In May 2021, the Debt Respite Scheme (Breathing Space Moratorium and Mental Health Moratorium) (England and Wales) Regulations 2020 (the Regulations) took effect.
The Regulations provide debtors in England and Wales with, in most cases, temporary relief from being pursued by their creditors.
Under the scheme, there are two types of breathing space:
- Standard breathing space: this is available to any debtor with debt issues, and provides them with protection from legal action by creditors for up to 60 days
- Mental health crisis breathing space: this is only available to debtors who are in receipt of mental health crisis treatment. It provides breathing space for debtors for as long as the mental health crisis treatment is continuing, plus an additional 30 days
If a debtor enters the scheme (which they can only do after seeking advice from a debt advisor and/or mental health professional), their creditors are notified by the Insolvency Service and any actions to pursue the debt should stop until after the breathing space has ended. Such action also includes notifying any agents a creditor may have instructed to enforce the debt, that they should also cease any action against the debtor.
For example, if you have instructed solicitors to issue bankruptcy proceedings or instructed a High Court Enforcement Officer to take control of and sell the debtor’s goods (to pay back the debt), they should cease any action until such time as the breathing space has ended.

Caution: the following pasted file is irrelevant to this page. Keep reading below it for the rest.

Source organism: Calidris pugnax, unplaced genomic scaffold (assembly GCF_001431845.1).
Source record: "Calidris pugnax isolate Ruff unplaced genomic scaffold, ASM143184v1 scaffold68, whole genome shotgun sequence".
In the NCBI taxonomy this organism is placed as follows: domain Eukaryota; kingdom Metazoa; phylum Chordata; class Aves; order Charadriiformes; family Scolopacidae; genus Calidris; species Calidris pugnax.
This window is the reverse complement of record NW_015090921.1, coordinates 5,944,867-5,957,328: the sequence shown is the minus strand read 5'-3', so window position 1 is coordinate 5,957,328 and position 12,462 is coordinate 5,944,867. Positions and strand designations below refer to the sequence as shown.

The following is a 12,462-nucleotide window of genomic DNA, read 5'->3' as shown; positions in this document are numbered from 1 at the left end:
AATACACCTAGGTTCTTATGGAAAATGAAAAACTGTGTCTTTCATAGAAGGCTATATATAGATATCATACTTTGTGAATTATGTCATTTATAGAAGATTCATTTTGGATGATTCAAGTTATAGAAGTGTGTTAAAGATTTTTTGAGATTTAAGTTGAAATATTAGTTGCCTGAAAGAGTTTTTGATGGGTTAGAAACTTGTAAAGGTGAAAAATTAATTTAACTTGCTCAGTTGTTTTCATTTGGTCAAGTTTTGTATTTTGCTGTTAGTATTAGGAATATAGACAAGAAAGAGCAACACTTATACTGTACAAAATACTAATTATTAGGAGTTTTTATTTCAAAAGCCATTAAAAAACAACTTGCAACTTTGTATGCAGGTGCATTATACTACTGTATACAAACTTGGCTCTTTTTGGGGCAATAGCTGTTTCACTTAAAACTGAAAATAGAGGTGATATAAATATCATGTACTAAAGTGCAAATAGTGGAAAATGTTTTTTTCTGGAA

The scheme was relatively well publicised, meaning that in the first year of the scheme (May 2021 to April 2022), there were a total of 63,864 breathing space registrations, with 62,852 of these being standard breathing spaces, and 1,012 being mental health breathing spaces. This worked out at an average of 5,322 registrations per month.
In the following seven months, (up to November 2022), there were a further 43,006 registrations for breathing space, at an average of 6,143 per month, representing a 15% increase on last year’s figures to date. This upward trend is expected to continue as more and more people are becoming aware of the scheme and the partial protection it cannot afford to debtors.
Whilst these breathing spaces provide a temporary respite to any action, debtors need to be aware that they do not solve the problem of their debt. In most cases, once the breathing space had expired, the creditor will be able to pursue any action it wishes to recover the sums they are owed.
Not all debts are included in the scheme and debtors are only allowed one standard breathing space every 12 months. As such, debtors should use the breathing space time wisely to seek advice as to how they may be able to afford to pay their debts going forward, to ensure that they are not back in the same position as they were prior to the breathing space.
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